|Publication number||US6624914 B1|
|Application number||US 09/522,967|
|Publication date||Sep 23, 2003|
|Filing date||Mar 10, 2000|
|Priority date||Mar 10, 2000|
|Also published as||CN1313516A, DE10104200A1, DE10104200C2|
|Publication number||09522967, 522967, US 6624914 B1, US 6624914B1, US-B1-6624914, US6624914 B1, US6624914B1|
|Inventors||Steven W. Hendrix, Stephen B. Witte|
|Original Assignee||Hewlett-Packard Development Company, L.P.|
|Export Citation||BiBTeX, EndNote, RefMan|
|Patent Citations (9), Non-Patent Citations (1), Referenced by (14), Classifications (9), Legal Events (7)|
|External Links: USPTO, USPTO Assignment, Espacenet|
This invention relates to optical scanning systems, and more particularly to techniques for providing multiple resolutions.
Moving mirror scanning systems are known, wherein two mirrors are moved relative to a target to be scanned to direct a reflected beam to a sensor. It would be advantageous to provide a technique for changing the resolution of the system without requiring a separate motor for changing lenses.
In accordance with an aspect of the invention, a scanner system is described, wherein two lenses are mounted on a slider positioned in the optical light path between two moving mirrors and the optical sensor. Each mirror is mounted on a moving carriage. The slider is bistable in two alignment positions, one for each lens. The slider is moved by the motion of one of the carriages. As the carriage moves toward the lens slider, a linkage causes the slider to move from the position it is currently in to the other position. This system allows the slider to be shuttled from one position to the other, thereby changing resolutions, using energy provided by the same motor that moves the mirrors.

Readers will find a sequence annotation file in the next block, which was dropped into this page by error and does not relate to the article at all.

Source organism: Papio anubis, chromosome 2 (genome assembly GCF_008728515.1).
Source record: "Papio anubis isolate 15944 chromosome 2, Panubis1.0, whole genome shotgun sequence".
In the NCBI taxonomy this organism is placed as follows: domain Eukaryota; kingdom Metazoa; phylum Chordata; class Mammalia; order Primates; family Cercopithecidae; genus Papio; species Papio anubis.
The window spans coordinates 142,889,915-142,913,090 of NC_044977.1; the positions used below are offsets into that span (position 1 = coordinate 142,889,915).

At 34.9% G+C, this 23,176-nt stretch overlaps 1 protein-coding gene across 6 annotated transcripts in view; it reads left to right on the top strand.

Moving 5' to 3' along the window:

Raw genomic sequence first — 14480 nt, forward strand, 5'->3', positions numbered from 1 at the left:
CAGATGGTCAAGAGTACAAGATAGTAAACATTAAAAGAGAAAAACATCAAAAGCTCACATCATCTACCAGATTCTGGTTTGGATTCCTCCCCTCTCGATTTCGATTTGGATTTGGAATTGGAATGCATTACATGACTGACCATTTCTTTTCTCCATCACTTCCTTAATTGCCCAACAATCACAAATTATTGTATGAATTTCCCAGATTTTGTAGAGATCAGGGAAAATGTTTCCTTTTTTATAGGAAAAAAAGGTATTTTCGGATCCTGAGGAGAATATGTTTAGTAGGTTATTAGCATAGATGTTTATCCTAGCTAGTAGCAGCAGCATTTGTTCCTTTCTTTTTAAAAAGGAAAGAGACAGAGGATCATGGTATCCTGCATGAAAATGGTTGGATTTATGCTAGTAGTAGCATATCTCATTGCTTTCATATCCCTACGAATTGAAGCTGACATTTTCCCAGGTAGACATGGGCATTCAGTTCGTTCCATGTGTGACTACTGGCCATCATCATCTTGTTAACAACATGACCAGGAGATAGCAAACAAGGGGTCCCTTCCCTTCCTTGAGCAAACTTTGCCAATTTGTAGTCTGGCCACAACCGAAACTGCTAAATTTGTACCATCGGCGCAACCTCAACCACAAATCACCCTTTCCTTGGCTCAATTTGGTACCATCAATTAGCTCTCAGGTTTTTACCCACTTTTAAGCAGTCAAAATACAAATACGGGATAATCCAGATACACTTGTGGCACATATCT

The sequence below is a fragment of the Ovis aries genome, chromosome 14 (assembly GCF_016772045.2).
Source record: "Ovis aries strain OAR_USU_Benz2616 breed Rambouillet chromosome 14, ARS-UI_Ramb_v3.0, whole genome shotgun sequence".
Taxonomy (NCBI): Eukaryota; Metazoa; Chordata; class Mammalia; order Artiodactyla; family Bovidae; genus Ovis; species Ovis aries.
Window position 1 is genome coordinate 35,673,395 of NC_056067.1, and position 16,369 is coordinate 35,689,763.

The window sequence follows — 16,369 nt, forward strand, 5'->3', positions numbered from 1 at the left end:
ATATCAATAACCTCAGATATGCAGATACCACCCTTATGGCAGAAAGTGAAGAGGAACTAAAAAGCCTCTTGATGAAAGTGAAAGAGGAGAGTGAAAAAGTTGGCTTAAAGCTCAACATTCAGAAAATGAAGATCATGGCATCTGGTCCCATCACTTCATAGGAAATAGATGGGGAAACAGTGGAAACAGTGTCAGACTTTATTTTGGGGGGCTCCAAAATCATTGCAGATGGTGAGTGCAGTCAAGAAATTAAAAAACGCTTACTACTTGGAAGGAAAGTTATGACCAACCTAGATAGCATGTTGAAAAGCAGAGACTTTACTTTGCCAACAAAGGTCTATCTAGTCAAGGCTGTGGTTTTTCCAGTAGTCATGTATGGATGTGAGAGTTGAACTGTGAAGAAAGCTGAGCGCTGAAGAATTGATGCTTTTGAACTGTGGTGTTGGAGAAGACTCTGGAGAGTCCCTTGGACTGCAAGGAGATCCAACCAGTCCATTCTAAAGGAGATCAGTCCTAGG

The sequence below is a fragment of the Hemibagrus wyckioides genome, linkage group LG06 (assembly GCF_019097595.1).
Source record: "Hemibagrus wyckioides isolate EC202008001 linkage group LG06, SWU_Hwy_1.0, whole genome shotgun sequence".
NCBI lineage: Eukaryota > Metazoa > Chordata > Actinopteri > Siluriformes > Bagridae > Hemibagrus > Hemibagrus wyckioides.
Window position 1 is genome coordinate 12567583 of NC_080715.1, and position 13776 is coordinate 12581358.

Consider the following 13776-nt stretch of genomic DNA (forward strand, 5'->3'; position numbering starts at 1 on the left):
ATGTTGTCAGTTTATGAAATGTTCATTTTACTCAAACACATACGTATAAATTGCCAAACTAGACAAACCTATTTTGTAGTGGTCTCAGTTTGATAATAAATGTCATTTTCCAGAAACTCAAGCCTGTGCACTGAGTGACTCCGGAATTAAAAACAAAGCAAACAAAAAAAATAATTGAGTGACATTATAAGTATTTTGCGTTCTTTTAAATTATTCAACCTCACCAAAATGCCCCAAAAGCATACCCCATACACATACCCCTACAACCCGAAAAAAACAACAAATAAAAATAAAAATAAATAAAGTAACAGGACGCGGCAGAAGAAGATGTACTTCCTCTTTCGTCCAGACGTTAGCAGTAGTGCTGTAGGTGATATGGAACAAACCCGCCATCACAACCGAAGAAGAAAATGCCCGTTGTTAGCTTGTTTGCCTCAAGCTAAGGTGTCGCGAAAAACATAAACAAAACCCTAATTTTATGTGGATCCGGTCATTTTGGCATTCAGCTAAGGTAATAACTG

In accordance with another aspect, methods are described for changing imaging resolution in an optical scanning system having a fixed optical sensor, and a moving carriage. An exemplary method includes:
moving the carriage to a position outside a normal scanning area;
engaging a slider linkage coupled to a slider structure which is movable between a plurality of home positions, the slider structure having mounted thereon a plurality of lenses of different optical power, wherein each said home position positions a corresponding one of said lenses in an optical scanning path for the system;
moving the slider structure to a home position by a driving force provided by motion of the carriage and the slider linkage; and
disengaging the carriage from the slider linkage.
These and other features and advantages of the present invention will become more apparent from the following detailed description of an exemplary embodiment thereof, as illustrated in the accompanying drawings, in which:
FIG. 1 is a diagrammatic top view of an exemplary embodiment of a scanner system in accordance with the invention.
FIG. 2 is a cross-sectional view taken along line 2—2 of FIG. 1.
FIG. 3 is a broken-away view illustrating the spring-detent feature of the lens slider.
FIG. 4 is a partial view of the slider linkage taken in the direction of line 4—4 of FIG. 1.
FIG. 5 is a cross-sectional view taken along line 5—5 of FIG. 4.
FIG. 6 is a cross-sectional view taken along line 6—6 of FIG. 4.
FIG. 7 is a view similar to FIG. 4, but showing the rod at the opposite end of its range of motion.
FIG. 8 is a cross-sectional view taken along line 8—8 of FIG. 7.
FIG. 9 is a partial top view of the scanning system of FIG. 1, showing the reflector carriage at the commencement of an actuating cycle.
FIG. 10 is a cross-sectional view taken along line 10—10 of FIG. 9.
FIG. 11 is a top view similar to FIG. 9, showing the reflector carriage near the end of an actuating cycle.
FIG. 12 is a cross-sectional view similar to FIG. 10, but showing the pushrod in the lower position, out of engagement with the carriage hook.
FIG. 13 is a top view of the scanning system of FIG. 1 showing a high resolution lens field of view.
FIG. 14 is a cross-sectional view illustrating the slider structure mounted on the bracket structure of the scanning system of FIG. 1.
FIG. 15 is a diagrammatic view illustrating an exemplary cabling drive arrangement for the scanning system of FIG. 1.